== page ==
Hi Reshmi, for children under the age of 2 it is definitely not the same. Children under the age of 2 DO NOT learn language from recorded devices, be them CDs, TV programs, etc.
Children over the age of 2 CAN learn language from audio as long as they understand what is going on. However, even for children ages 3 and up it is much better to integrate listening to audio experiences with personal interaction. In fact, it is quite important that you listen to the audio together as well. That way, the parent or adult can ask questions, respond to the child’s questions, etc, making the experience much more memorable and special for the child. All of this being said, it is ALSO important to encourage the children to read alone as well (or pretend to read, if they don’t know how to read yet). Combining reading aloud (you read aloud to your child) with reading alone (“sustained silent reading” – i.e. your child reads or pretends to read alone) IS THE WAY TO GO.
Ana Lomba says
By the way, having your hubby record the books is a FANTASTIC idea :)))
maria Sanchez says
I would like to get more information about this. I am tutoring some kids in spanish and this kind of information help me a lot. Thanks
Ana Lomba says
Thank you, Maria. I am glad you liked the post. If you would like to keep updated, join my e-mail list (see the box on the right sidebar, where it says “Sign Up for Language Learning Tips.”
Felipe Canete says
Thanks Ana for the reminder
I’m an Spanish teacher for several schools in Seattle I’m about the be a dad as well.
I teach older kids that I see them just a couple of times a week. And I’ve been mostly teaching the flashcard way but for a second and then I use mostly activities like songs, skits, or art project where I can ask them questions and talk to them while they are doing their projects. The only challenge with older kids is that they get frustrated very very easy, Because their mother tongue is so strong and they feel so confident is kind of like crazy for them to express in a different language. Unless there is a reward for it. My classes are not graded and I’m happy for that, because they need to learn because they want to, not because of a grade, but I’ve notice when I teach a class that is graded, students are more willing to take risks and they are more focused.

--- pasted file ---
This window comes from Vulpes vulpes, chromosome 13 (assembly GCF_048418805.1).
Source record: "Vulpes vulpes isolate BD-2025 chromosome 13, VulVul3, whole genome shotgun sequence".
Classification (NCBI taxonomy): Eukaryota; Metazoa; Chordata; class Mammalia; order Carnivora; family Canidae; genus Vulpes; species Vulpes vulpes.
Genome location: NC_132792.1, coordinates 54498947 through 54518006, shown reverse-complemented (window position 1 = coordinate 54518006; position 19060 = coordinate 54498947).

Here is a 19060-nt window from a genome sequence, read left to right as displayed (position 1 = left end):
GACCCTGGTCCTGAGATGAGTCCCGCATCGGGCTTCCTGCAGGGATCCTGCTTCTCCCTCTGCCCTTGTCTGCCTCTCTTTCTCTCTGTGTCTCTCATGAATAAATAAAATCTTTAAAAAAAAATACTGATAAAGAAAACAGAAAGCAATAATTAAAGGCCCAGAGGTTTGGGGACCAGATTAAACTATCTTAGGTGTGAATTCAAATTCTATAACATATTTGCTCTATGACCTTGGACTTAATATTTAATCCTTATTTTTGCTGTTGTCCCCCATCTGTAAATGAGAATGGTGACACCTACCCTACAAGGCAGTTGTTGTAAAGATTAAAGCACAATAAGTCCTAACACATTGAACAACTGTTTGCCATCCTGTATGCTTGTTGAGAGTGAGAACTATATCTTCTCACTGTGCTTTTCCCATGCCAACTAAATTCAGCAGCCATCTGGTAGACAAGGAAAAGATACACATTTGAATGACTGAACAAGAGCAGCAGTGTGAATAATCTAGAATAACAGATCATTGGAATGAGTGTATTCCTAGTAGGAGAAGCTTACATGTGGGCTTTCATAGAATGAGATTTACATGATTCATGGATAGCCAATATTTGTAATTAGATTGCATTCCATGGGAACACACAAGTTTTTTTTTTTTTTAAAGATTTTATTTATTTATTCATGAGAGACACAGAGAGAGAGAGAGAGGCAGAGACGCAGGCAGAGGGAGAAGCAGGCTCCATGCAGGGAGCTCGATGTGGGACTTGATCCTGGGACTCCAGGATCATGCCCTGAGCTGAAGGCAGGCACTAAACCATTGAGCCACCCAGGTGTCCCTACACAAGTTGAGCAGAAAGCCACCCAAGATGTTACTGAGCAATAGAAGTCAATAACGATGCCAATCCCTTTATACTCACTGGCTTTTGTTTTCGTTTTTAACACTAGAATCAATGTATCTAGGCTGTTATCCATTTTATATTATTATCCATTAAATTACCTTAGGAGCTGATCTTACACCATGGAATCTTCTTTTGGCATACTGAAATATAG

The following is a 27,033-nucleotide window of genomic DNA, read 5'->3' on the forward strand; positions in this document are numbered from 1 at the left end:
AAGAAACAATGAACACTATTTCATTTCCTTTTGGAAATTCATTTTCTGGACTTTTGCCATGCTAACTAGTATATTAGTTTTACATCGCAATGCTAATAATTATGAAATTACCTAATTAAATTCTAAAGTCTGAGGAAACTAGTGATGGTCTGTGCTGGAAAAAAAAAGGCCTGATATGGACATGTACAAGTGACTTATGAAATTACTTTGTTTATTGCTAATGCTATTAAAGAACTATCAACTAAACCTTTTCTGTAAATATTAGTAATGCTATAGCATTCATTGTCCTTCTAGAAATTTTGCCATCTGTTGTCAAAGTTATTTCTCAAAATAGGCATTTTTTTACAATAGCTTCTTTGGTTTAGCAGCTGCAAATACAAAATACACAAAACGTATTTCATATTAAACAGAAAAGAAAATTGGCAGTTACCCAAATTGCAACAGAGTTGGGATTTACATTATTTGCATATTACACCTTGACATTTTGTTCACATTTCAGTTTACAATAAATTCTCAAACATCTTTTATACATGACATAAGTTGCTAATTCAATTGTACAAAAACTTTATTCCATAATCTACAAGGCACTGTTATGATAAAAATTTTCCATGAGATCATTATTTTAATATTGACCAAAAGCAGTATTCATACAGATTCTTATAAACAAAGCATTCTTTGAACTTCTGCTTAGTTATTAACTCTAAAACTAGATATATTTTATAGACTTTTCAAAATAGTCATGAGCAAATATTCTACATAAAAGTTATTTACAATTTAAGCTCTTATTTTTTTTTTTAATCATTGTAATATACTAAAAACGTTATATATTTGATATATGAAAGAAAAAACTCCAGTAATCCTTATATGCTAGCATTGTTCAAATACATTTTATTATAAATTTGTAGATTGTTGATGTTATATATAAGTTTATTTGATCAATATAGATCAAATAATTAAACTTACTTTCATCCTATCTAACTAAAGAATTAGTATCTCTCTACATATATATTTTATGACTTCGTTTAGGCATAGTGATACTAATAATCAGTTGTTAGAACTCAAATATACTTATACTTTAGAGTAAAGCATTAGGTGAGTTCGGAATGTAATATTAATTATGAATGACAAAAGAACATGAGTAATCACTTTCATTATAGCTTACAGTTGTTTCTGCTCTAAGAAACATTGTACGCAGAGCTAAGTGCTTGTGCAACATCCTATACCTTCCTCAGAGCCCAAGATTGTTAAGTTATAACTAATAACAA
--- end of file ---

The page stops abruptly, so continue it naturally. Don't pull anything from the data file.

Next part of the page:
Thanks again for the article hope I can meet you someday, And I’m also participating in the Challenge 180. I’m committed to speak to my child only in Spanish ( and hopefully my wife too).
Have a wonderful day
Ana Lomba says
Hi Felipe. Glad that you are also participating in the Challenge 180 🙂
I realize that I need to write a post about using flashcards. I don’t want people to think that flashcards should be avoided at all cost. That’s not at all what I mean. Rather, that one has to be careful and strategic in their use, as you seem to be.
I agree that teaching older kids is very different than teaching young children. The more reason to start early! It is so much more difficult to get teenagers hooked on languages…